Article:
Commentary

The best and worst O-linemen

Joe Thomas has become a stud; Jason Peters not so much

Originally Published: March 30, 2010
By Bill Barnwell | Football Outsiders
Getty ImagesThe Bills' O-line could use a bit of work.

Bad pass blocking can neuter even the most talented of offenses; when offensive linemen consistently can't sustain their blocks in pass protection or let opposing rushers slip through, the whole offense suffers. Wide receivers don't have the time to get downfield, preventing them from making big plays and eliminating the possibility of double moves. Running backs and tight ends that would be safety valves or mismatch opportunities have to stay in and block instead, allowing the defense to focus more of their attention on fewer receivers. Oh, and the quarterback doesn't have much fun, either. This paragraph can be used in full to describe the offense of the 2009 Chicago Bears.

You don't have to be a Bears fan to know that offensive linemen are hugely important, though. Some things are impossible to quantify when it comes to offensive line play, but one thing we track at Football Outsiders is "blown blocks," those plays in which an offensive lineman is responsible for a quarterback hurry or a sack. These numbers are inexact, but represent a decent approximation of how many sacks or near-sacks a player was responsible for over the course of a given season.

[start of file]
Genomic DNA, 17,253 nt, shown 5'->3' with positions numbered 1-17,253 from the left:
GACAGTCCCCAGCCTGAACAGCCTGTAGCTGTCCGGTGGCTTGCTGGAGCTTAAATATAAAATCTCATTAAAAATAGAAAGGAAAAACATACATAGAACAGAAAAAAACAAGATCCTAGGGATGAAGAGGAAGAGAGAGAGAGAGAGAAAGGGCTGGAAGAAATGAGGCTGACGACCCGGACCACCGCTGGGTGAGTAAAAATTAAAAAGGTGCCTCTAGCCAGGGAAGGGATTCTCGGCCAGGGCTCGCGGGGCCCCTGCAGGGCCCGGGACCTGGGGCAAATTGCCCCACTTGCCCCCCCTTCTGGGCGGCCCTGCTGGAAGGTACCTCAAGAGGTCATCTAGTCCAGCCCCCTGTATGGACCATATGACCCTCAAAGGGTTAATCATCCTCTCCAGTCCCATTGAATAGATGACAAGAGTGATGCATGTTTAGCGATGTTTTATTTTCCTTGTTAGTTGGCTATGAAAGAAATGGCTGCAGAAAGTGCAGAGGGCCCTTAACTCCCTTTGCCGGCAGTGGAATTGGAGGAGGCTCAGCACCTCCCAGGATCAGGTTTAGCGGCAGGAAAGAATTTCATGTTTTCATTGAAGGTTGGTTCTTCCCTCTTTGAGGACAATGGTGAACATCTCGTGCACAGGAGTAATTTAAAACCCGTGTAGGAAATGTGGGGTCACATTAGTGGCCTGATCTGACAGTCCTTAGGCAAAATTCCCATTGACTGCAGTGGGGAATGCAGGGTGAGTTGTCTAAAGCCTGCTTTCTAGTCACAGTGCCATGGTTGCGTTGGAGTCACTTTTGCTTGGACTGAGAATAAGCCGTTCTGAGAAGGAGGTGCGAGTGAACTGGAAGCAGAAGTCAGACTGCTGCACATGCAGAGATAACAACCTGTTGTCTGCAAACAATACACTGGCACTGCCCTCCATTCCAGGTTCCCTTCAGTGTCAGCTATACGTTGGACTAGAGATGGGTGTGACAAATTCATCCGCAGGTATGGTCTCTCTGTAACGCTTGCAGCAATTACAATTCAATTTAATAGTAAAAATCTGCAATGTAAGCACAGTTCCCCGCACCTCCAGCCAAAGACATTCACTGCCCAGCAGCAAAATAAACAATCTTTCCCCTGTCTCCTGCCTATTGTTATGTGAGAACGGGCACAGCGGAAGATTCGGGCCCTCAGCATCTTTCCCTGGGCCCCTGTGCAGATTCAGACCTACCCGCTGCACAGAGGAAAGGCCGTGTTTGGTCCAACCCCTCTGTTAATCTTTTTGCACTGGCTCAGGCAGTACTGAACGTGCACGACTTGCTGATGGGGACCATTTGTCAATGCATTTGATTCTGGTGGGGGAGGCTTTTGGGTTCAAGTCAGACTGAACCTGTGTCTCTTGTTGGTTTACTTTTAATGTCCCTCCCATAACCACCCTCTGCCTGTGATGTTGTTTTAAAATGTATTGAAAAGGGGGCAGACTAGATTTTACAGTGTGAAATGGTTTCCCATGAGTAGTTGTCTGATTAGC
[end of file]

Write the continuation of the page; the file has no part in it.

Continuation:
In 2009, the offensive line that allowed the most sacks was also the one that went through the most players. The Buffalo Bills had 11 different players start at least one game up front for them on offense, and those linemen combined for a league-high 28.5 blown blocks leading to sacks. In addition, running back Fred Jackson led all backs with four blown blocks that led to sacks.

Bill Barnwell (@billbarnwell) is a staff writer for Grantland.